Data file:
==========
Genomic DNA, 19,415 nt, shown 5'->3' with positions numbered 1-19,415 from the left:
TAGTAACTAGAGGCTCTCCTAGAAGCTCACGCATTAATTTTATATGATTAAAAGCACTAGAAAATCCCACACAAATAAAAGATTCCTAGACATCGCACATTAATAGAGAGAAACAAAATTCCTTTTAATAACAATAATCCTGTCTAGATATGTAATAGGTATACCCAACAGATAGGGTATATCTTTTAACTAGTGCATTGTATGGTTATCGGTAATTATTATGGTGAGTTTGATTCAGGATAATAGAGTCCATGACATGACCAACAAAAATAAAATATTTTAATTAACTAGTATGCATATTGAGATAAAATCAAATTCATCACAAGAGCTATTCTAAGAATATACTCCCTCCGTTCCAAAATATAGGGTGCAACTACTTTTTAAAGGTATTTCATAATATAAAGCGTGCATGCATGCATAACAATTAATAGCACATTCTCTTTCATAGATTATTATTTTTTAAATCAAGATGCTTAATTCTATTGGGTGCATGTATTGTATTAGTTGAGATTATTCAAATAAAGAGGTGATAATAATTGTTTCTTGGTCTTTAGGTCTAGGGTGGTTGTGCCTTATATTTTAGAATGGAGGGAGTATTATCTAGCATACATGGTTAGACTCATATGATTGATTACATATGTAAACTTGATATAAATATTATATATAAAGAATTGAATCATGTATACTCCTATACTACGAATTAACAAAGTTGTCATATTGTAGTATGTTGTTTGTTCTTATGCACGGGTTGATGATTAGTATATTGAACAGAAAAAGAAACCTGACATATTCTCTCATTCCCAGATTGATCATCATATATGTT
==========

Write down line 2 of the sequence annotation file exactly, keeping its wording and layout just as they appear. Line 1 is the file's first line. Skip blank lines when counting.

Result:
TAGTAACTAGAGGCTCTCCTAGAAGCTCACGCATTAATTTTATATGATTAAAAGCACTAGAAAATCCCACACAAATAAAAGATTCCTAGACATCGCACATTAATAGAGAGAAACAAAATTCCTTTTAATAACAATAATCCTGTCTAGATATGTAATAGGTATACCCAACAGATAGGGTATATCTTTTAACTAGTGCATTGTATGGTTATCGGTAATTATTATGGTGAGTTTGATTCAGGATAATAGAGTCCATGACATGACCAACAAAAATAAAATATTTTAATTAACTAGTATGCATATTGAGATAAAATCAAATTCATCACAAGAGCTATTCTAAGAATATACTCCCTCCGTTCCAAAATATAGGGTGCAACTACTTTTTAAAGGTATTTCATAATATAAAGCGTGCATGCATGCATAACAATTAATAGCACATTCTCTTTCATAGATTATTATTTTTTAAATCAAGATGCTTAATTCTATTGGGTGCATGTATTGTATTAGTTGAGATTATTCAAATAAAGAGGTGATAATAATTGTTTCTTGGTCTTTAGGTCTAGGGTGGTTGTGCCTTATATTTTAGAATGGAGGGAGTATTATCTAGCATACATGGTTAGACTCATATGATTGATTACATATGTAAACTTGATATAAATATTATATATAAAGAATTGAATCATGTATACTCCTATACTACGAATTAACAAAGTTGTCATATTGTAGTATGTTGTTTGTTCTTATGCACGGGTTGATGATTAGTATATTGAACAGAAAAAGAAACCTGACATATTCTCTCATTCCCAGATTGATCATCATATATGTT